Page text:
The liturgy changes in an important way after the Day of Pentecost. Rather than taking place within specific seasons, each with its own theme, this period does not have one overall theme; however, living within the earthly Kingdom does set the tone for this season.
The most notable feature of this period is that we finish reading substantially all of one Gospel each year, having begun this in Advent and Epiphany. The three-year lectionary appoints one of the three “synoptic” Gospels—Matthew, Mark, and Luke—for each year. Lectionary Year A uses the Gospel of Matthew, Lectionary Year B uses the Gospel of Mark and Lectionary Year C uses the Gospel of Luke. John’s Gospel is used throughout the three years for certain Holy Days, Lent, and Easter, and in filling out the Gospel of Mark, which is considerably shorter than the others. We also read several of the Epistles each year during this period. Finally, the Old Testament readings are chosen from Tract 1 or Tract 2. At St. Paul’s we use Tract1 during Pentecost Season. Old Testament readings from Tract 1 form a continuous thread for this season. During the 2017 Pentecost season we continue following Lectionary A, Revised Common Lectionary (RCL) readings.
This, then, is a period in which the liturgy Sunday after Sunday leads us into a serious consideration of the content of Holy Scripture in an orderly way. This time in the Church Year is a time to build on the growth and renewal of grace we experienced in the first half of the year, a time to prepare ourselves to celebrate more fully when we come around again to the seasons from Advent through Easter.
Excerpts taken from The Rite Light: Reflections on the Sunday Readings and Seasons of the Church Year. Copyright © 1998 by Michael W. Merriman. Church Publishing Incorporated, New York.
~ Fr. Al Jewson
The week preceding Easter observed throughout catholic Christendom both in the East and the West is a period of devotion to the Passion of Christ. The traditional rites associated with this week probably began to develop in Jerusalem in the 4th century as pilgrims began to re-enact the last scenes of the life of Christ in liturgical drama.  Their liturgies became refined during the next few centuries and the Holy Week liturgies that we will celebrate at St. Paul’s on Maundy Thursday, Good Friday and Holy Saturday in the Great Vigil of Easter are these very liturgies. There is an extraordinary witness of millions of Christians in our catholic Traditions who have and continue to celebrate these last scenes in the earthly life of Christ. Will you join in that witness?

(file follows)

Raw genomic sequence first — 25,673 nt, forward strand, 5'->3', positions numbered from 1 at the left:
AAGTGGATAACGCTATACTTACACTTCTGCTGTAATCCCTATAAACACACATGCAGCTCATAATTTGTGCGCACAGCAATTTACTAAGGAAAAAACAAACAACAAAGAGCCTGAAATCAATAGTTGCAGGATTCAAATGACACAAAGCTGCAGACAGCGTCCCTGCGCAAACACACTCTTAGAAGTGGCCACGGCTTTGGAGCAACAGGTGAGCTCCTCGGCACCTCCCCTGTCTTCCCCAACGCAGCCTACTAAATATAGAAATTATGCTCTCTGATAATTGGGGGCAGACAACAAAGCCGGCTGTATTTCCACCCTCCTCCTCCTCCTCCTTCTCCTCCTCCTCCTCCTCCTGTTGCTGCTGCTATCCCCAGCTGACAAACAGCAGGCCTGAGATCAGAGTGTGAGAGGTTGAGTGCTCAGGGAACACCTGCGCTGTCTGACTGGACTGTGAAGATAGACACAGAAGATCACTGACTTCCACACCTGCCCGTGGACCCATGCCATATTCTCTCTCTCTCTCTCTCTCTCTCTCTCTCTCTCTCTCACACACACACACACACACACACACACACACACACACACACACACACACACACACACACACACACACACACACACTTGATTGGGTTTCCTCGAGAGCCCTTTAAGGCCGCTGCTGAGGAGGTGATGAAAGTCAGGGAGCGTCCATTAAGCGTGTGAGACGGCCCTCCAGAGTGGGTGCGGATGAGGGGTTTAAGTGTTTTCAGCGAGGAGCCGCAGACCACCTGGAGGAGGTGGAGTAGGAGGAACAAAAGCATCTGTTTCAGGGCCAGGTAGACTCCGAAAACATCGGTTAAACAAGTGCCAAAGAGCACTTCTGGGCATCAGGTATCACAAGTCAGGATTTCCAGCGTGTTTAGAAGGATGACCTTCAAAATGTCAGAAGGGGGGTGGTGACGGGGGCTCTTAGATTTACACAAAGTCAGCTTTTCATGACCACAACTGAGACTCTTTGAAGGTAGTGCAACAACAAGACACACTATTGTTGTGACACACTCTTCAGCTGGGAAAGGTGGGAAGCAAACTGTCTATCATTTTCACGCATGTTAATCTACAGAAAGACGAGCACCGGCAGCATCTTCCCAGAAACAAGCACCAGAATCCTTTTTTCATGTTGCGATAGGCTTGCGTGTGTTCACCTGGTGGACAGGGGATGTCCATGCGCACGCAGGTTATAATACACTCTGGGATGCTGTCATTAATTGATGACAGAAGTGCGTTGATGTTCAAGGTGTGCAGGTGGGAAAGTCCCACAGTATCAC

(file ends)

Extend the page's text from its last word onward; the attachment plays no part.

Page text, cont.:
Palm branches, singing and procession initiate this most holy time of the Christian liturgical year. From Palm Sunday we move to a new place on Wednesday in Holy Week. The Women of the Passion provides us with a dramatic enactment of the events of this week. The Sacred Triduum (Sacred Three Days) begins on Maundy Thursday. We remember the First Eucharist and Jesus command to all of us to be persons of love, service and acceptance. At the conclusion of our worship we remove all traces of our Christian heritage from the sanctuary and strip the altar. This dramatic symbol reminds us that Christ was stripped and beaten for our sakes. The stark look of the focus of our worship is also stripped bare.
Clergy in all catholic Traditions are forbidden to celebrate Holy Eucharist on Good Friday. At St. Paul’s we will not have Communion distributed from Reserved Sacrament. This one day of the Christian year we abstain from taking the Body and Blood of our Lord into ourselves and we mourn along with the mother of Jesus and his disciples. What those early disciples did not know, we know! At the Great Vigil (also known as the Paschal Vigil) we celebrate the resurrection of Jesus Christ. This is the Principal Celebration of Easter! Unfortunately, in many Christian traditions, including ours, the significance and meaning of this powerful celebration was lost for a long time. It has been revived and we will celebrate it at St. Paul’s for the first time in several years. The celebration of the Great Vigil is called the principal celebration of Easter because it re-enacts in liturgical drama Christ as the new light, reminds us of our long journey through Salvation History as we remember our commitment to Christ in our personal spiritual death and resurrection in Baptism. Our worship concludes with Holy Communion in a moving liturgy. Christians who gather for the Great Vigil come away refreshed and renewed!
Please make every attempt to avail yourselves of these liturgies and the dramatic reading of The Women of the Passion. These gatherings can be deeply meaningful to each of us as we end our Lenten journey to celebrate the Resurrection of Jesus, our Lord!
 The Oxford Dictionary of the Christian Church
~ Fr. Al Jewson
Rector's Corner posts written by Pastor Rebecca.